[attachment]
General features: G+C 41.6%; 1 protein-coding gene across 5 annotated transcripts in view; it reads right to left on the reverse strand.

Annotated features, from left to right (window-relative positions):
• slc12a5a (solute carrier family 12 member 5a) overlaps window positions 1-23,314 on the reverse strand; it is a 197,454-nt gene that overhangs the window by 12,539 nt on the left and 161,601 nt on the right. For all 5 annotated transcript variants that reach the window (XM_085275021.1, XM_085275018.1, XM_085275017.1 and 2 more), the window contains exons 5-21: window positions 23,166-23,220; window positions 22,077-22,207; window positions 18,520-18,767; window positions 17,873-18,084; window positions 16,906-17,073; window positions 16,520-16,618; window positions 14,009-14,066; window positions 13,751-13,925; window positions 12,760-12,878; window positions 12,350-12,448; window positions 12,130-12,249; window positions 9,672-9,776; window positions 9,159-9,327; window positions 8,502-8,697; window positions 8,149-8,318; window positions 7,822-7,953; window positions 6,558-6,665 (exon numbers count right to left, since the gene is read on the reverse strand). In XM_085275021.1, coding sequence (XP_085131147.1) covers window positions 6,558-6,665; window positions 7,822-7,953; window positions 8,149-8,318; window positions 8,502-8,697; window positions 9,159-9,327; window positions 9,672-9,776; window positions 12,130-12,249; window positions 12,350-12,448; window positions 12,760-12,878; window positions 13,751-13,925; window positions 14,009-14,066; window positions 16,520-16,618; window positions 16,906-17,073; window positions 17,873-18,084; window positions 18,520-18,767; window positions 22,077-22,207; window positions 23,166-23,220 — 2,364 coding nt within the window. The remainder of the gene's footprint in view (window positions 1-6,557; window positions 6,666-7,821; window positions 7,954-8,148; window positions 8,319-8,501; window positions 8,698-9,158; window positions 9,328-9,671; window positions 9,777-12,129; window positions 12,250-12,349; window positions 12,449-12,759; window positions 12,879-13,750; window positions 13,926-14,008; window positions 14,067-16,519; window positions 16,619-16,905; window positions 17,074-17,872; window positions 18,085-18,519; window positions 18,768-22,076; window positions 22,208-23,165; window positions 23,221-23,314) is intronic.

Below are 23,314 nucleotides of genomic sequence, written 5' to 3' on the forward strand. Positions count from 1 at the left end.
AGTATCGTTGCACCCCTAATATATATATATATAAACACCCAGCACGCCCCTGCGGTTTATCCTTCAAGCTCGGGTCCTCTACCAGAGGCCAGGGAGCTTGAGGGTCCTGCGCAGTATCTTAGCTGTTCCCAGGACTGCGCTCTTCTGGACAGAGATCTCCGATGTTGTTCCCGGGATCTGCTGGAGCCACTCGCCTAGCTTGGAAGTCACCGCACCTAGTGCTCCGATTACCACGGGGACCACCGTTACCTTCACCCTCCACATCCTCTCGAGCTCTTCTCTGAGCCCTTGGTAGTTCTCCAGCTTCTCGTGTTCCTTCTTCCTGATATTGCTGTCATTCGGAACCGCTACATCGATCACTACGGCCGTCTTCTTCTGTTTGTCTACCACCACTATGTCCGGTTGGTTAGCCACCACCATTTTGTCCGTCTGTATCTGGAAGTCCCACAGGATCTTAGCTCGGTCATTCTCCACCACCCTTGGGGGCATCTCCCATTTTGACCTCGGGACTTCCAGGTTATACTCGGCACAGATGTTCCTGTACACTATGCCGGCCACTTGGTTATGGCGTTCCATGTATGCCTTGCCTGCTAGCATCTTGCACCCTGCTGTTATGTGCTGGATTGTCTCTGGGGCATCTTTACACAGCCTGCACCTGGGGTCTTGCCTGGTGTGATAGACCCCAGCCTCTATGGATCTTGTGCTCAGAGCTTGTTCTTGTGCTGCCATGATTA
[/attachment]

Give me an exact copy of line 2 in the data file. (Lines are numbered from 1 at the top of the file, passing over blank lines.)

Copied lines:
Annotated features, from left to right (window-relative positions):